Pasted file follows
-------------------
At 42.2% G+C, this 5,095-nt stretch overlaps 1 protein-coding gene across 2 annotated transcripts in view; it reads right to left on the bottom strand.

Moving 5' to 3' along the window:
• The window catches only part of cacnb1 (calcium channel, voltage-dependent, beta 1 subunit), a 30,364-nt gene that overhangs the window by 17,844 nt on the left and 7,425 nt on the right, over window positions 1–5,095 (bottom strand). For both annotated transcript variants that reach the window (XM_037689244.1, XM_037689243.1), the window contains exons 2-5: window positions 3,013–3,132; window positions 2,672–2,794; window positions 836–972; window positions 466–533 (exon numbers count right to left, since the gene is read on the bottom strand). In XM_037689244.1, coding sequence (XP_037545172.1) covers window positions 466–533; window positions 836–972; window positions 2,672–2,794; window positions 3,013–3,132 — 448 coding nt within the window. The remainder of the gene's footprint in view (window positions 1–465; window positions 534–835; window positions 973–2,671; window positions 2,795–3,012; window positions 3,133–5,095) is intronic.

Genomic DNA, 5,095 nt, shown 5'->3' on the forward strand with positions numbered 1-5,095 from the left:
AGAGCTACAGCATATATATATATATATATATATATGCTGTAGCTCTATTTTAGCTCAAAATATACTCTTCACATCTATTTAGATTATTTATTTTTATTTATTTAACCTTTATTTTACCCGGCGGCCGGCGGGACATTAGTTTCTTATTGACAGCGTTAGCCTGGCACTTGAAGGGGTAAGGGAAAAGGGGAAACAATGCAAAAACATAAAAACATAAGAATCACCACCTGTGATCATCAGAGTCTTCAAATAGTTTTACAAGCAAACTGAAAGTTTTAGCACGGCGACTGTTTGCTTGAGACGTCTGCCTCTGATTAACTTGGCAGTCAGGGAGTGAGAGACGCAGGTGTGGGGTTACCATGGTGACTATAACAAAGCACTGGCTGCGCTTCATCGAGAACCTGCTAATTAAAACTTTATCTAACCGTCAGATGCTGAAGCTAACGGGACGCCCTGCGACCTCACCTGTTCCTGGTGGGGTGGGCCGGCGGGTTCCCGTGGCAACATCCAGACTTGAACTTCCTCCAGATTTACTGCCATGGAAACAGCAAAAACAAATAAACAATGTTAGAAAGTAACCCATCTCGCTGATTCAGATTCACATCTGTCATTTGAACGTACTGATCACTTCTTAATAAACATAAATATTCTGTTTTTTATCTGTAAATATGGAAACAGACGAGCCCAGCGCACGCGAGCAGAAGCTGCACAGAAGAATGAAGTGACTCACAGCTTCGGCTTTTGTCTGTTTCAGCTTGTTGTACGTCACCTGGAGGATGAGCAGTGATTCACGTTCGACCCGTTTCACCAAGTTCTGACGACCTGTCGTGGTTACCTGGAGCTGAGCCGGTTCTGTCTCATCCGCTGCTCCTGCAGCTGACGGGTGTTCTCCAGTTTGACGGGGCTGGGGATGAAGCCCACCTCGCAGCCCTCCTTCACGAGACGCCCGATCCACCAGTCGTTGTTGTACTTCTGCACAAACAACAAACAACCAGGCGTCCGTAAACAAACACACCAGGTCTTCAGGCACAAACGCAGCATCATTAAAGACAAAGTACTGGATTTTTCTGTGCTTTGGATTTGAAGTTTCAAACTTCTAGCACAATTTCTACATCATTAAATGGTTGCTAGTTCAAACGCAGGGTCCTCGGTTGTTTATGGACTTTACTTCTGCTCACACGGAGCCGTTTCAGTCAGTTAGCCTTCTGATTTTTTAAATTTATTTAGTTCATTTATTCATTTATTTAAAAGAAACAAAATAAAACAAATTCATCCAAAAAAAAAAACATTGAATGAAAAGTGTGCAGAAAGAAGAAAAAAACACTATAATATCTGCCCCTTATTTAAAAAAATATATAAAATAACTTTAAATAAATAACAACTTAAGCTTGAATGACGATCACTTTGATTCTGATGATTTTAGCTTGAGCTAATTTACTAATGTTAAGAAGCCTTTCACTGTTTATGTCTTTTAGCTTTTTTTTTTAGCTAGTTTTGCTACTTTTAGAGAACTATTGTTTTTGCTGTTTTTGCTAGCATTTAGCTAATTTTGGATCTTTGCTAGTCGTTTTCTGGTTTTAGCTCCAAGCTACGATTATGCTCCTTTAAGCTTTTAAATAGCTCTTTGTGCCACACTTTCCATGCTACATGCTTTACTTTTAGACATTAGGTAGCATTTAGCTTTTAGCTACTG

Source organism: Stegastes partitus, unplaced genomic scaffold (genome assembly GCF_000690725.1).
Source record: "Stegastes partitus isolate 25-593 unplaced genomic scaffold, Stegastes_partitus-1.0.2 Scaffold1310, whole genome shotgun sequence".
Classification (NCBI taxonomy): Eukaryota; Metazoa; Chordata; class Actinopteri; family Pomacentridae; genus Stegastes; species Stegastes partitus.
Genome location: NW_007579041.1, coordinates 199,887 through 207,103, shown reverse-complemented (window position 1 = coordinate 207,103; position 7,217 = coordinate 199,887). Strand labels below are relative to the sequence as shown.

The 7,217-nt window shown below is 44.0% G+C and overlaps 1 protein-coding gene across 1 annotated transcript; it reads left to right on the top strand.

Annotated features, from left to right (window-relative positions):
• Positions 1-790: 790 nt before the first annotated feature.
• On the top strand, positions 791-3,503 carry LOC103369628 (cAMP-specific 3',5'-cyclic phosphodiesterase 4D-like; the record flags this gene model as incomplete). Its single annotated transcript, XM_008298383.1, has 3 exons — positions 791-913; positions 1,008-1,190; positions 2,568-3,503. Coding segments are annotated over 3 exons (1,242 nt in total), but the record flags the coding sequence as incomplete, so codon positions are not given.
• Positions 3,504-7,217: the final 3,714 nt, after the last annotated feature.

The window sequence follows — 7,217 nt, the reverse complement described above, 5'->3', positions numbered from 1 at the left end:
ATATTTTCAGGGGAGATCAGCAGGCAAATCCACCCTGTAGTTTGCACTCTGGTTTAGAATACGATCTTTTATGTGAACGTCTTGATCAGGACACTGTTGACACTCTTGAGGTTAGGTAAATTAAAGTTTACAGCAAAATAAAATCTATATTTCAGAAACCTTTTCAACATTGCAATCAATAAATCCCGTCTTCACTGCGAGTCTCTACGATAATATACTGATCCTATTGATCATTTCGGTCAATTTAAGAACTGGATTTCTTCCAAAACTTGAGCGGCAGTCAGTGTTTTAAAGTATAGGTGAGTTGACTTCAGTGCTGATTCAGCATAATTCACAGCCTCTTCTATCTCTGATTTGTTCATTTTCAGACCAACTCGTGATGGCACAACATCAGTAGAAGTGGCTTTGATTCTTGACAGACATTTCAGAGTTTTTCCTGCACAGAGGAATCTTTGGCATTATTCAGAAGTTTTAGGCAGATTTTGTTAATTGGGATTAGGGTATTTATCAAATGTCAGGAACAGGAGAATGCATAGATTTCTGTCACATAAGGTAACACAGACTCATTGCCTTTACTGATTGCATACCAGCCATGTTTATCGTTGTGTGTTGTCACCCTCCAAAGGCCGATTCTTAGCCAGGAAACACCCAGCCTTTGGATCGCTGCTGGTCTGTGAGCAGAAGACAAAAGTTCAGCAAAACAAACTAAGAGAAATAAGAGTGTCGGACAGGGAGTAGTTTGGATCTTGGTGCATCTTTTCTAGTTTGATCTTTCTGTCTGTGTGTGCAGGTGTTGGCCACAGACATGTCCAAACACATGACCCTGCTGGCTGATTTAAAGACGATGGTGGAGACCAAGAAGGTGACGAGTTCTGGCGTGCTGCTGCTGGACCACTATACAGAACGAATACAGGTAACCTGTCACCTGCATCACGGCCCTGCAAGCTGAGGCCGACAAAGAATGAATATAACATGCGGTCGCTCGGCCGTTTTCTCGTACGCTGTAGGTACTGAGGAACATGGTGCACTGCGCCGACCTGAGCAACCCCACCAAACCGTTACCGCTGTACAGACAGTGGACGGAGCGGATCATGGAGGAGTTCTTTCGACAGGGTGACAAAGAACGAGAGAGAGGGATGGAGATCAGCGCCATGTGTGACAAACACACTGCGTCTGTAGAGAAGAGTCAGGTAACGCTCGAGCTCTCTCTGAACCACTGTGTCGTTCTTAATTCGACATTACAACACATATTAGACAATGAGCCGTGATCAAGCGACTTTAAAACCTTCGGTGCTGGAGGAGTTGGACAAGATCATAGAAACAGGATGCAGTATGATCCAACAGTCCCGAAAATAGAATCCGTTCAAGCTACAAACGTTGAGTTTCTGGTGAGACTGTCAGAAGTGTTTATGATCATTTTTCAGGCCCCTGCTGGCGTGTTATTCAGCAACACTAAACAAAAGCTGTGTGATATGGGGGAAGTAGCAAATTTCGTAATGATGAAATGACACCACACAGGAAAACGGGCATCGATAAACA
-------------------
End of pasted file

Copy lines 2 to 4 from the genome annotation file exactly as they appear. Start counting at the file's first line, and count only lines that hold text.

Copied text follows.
Moving 5' to 3' along the window:
• The window catches only part of cacnb1 (calcium channel, voltage-dependent, beta 1 subunit), a 30,364-nt gene that overhangs the window by 17,844 nt on the left and 7,425 nt on the right, over window positions 1–5,095 (bottom strand). For both annotated transcript variants that reach the window (XM_037689244.1, XM_037689243.1), the window contains exons 2-5: window positions 3,013–3,132; window positions 2,672–2,794; window positions 836–972; window positions 466–533 (exon numbers count right to left, since the gene is read on the bottom strand). In XM_037689244.1, coding sequence (XP_037545172.1) covers window positions 466–533; window positions 836–972; window positions 2,672–2,794; window positions 3,013–3,132 — 448 coding nt within the window. The remainder of the gene's footprint in view (window positions 1–465; window positions 534–835; window positions 973–2,671; window positions 2,795–3,012; window positions 3,133–5,095) is intronic.

Genomic DNA, 5,095 nt, shown 5'->3' on the forward strand with positions numbered 1-5,095 from the left: